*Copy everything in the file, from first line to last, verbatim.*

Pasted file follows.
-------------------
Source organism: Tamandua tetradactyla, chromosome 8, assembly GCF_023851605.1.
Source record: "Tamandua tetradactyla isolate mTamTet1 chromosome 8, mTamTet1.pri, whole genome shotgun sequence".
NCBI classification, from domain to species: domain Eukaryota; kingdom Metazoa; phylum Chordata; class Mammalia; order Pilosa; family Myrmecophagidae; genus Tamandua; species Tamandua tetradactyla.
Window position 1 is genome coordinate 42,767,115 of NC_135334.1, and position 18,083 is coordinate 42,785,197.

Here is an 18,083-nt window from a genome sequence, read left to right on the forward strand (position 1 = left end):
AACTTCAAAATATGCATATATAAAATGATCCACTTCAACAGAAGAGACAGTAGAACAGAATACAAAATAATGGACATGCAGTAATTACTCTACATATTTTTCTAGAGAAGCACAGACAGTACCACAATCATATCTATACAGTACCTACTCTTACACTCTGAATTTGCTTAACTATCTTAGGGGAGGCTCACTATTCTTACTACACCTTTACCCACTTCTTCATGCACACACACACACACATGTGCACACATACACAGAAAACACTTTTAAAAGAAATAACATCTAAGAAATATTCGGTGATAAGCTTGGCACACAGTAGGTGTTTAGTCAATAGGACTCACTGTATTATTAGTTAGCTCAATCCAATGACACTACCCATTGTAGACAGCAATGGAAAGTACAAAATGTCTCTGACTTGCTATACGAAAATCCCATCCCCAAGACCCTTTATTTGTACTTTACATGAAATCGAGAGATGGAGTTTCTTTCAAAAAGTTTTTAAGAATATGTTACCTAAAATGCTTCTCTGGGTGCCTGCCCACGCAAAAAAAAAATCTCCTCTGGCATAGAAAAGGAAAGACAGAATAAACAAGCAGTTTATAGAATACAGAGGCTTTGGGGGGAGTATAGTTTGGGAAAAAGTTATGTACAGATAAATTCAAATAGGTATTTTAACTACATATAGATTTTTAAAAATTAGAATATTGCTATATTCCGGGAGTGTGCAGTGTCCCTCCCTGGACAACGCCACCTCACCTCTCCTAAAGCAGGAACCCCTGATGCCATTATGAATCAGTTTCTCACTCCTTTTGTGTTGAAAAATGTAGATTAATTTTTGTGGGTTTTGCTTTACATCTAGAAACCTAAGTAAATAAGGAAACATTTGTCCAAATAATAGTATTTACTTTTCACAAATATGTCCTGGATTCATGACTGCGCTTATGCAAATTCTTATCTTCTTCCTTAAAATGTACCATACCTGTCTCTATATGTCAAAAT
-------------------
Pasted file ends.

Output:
Source organism: Tamandua tetradactyla, chromosome 8, assembly GCF_023851605.1.
Source record: "Tamandua tetradactyla isolate mTamTet1 chromosome 8, mTamTet1.pri, whole genome shotgun sequence".
NCBI classification, from domain to species: domain Eukaryota; kingdom Metazoa; phylum Chordata; class Mammalia; order Pilosa; family Myrmecophagidae; genus Tamandua; species Tamandua tetradactyla.
Window position 1 is genome coordinate 42,767,115 of NC_135334.1, and position 18,083 is coordinate 42,785,197.

Here is an 18,083-nt window from a genome sequence, read left to right on the forward strand (position 1 = left end):
AACTTCAAAATATGCATATATAAAATGATCCACTTCAACAGAAGAGACAGTAGAACAGAATACAAAATAATGGACATGCAGTAATTACTCTACATATTTTTCTAGAGAAGCACAGACAGTACCACAATCATATCTATACAGTACCTACTCTTACACTCTGAATTTGCTTAACTATCTTAGGGGAGGCTCACTATTCTTACTACACCTTTACCCACTTCTTCATGCACACACACACACACATGTGCACACATACACAGAAAACACTTTTAAAAGAAATAACATCTAAGAAATATTCGGTGATAAGCTTGGCACACAGTAGGTGTTTAGTCAATAGGACTCACTGTATTATTAGTTAGCTCAATCCAATGACACTACCCATTGTAGACAGCAATGGAAAGTACAAAATGTCTCTGACTTGCTATACGAAAATCCCATCCCCAAGACCCTTTATTTGTACTTTACATGAAATCGAGAGATGGAGTTTCTTTCAAAAAGTTTTTAAGAATATGTTACCTAAAATGCTTCTCTGGGTGCCTGCCCACGCAAAAAAAAAATCTCCTCTGGCATAGAAAAGGAAAGACAGAATAAACAAGCAGTTTATAGAATACAGAGGCTTTGGGGGGAGTATAGTTTGGGAAAAAGTTATGTACAGATAAATTCAAATAGGTATTTTAACTACATATAGATTTTTAAAAATTAGAATATTGCTATATTCCGGGAGTGTGCAGTGTCCCTCCCTGGACAACGCCACCTCACCTCTCCTAAAGCAGGAACCCCTGATGCCATTATGAATCAGTTTCTCACTCCTTTTGTGTTGAAAAATGTAGATTAATTTTTGTGGGTTTTGCTTTACATCTAGAAACCTAAGTAAATAAGGAAACATTTGTCCAAATAATAGTATTTACTTTTCACAAATATGTCCTGGATTCATGACTGCGCTTATGCAAATTCTTATCTTCTTCCTTAAAATGTACCATACCTGTCTCTATATGTCAAAAT